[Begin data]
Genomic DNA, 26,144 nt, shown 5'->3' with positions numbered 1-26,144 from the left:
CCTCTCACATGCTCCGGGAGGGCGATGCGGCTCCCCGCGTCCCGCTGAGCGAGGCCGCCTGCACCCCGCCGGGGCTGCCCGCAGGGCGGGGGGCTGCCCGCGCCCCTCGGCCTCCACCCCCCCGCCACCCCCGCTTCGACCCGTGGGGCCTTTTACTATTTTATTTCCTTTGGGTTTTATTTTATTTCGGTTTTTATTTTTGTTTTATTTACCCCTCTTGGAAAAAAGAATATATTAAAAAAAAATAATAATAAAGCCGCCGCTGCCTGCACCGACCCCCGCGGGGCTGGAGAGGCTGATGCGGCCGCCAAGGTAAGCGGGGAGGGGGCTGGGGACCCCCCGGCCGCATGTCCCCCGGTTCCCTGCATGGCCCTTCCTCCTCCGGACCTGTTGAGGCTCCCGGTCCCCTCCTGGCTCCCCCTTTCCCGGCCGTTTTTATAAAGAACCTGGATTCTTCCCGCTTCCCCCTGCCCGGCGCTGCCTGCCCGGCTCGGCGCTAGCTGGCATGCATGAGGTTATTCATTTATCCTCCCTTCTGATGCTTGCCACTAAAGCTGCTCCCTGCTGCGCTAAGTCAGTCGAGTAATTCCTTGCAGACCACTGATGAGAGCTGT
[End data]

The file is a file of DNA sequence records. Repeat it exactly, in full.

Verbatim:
Genomic DNA, 26,144 nt, shown 5'->3' with positions numbered 1-26,144 from the left:
CCTCTCACATGCTCCGGGAGGGCGATGCGGCTCCCCGCGTCCCGCTGAGCGAGGCCGCCTGCACCCCGCCGGGGCTGCCCGCAGGGCGGGGGGCTGCCCGCGCCCCTCGGCCTCCACCCCCCCGCCACCCCCGCTTCGACCCGTGGGGCCTTTTACTATTTTATTTCCTTTGGGTTTTATTTTATTTCGGTTTTTATTTTTGTTTTATTTACCCCTCTTGGAAAAAAGAATATATTAAAAAAAAATAATAATAAAGCCGCCGCTGCCTGCACCGACCCCCGCGGGGCTGGAGAGGCTGATGCGGCCGCCAAGGTAAGCGGGGAGGGGGCTGGGGACCCCCCGGCCGCATGTCCCCCGGTTCCCTGCATGGCCCTTCCTCCTCCGGACCTGTTGAGGCTCCCGGTCCCCTCCTGGCTCCCCCTTTCCCGGCCGTTTTTATAAAGAACCTGGATTCTTCCCGCTTCCCCCTGCCCGGCGCTGCCTGCCCGGCTCGGCGCTAGCTGGCATGCATGAGGTTATTCATTTATCCTCCCTTCTGATGCTTGCCACTAAAGCTGCTCCCTGCTGCGCTAAGTCAGTCGAGTAATTCCTTGCAGACCACTGATGAGAGCTGT